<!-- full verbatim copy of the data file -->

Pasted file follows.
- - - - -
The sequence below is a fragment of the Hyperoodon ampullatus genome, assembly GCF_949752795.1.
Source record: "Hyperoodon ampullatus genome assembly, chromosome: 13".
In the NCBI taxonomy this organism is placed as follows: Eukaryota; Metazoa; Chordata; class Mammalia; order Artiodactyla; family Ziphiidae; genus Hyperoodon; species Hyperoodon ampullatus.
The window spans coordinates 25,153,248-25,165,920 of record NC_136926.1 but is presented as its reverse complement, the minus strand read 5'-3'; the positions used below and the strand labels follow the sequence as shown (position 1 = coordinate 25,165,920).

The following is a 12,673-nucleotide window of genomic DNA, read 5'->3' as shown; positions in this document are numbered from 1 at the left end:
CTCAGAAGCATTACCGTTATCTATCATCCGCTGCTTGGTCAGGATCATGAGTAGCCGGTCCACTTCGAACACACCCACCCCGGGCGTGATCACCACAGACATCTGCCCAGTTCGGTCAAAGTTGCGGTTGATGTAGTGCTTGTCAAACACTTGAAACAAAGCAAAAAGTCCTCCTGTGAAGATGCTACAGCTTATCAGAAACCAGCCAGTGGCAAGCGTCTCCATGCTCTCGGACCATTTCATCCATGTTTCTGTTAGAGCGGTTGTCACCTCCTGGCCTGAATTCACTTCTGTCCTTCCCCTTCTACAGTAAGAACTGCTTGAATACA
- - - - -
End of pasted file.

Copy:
The sequence below is a fragment of the Hyperoodon ampullatus genome, assembly GCF_949752795.1.
Source record: "Hyperoodon ampullatus genome assembly, chromosome: 13".
In the NCBI taxonomy this organism is placed as follows: Eukaryota; Metazoa; Chordata; class Mammalia; order Artiodactyla; family Ziphiidae; genus Hyperoodon; species Hyperoodon ampullatus.
The window spans coordinates 25,153,248-25,165,920 of record NC_136926.1 but is presented as its reverse complement, the minus strand read 5'-3'; the positions used below and the strand labels follow the sequence as shown (position 1 = coordinate 25,165,920).

The following is a 12,673-nucleotide window of genomic DNA, read 5'->3' as shown; positions in this document are numbered from 1 at the left end:
CTCAGAAGCATTACCGTTATCTATCATCCGCTGCTTGGTCAGGATCATGAGTAGCCGGTCCACTTCGAACACACCCACCCCGGGCGTGATCACCACAGACATCTGCCCAGTTCGGTCAAAGTTGCGGTTGATGTAGTGCTTGTCAAACACTTGAAACAAAGCAAAAAGTCCTCCTGTGAAGATGCTACAGCTTATCAGAAACCAGCCAGTGGCAAGCGTCTCCATGCTCTCGGACCATTTCATCCATGTTTCTGTTAGAGCGGTTGTCACCTCCTGGCCTGAATTCACTTCTGTCCTTCCCCTTCTACAGTAAGAACTGCTTGAATACA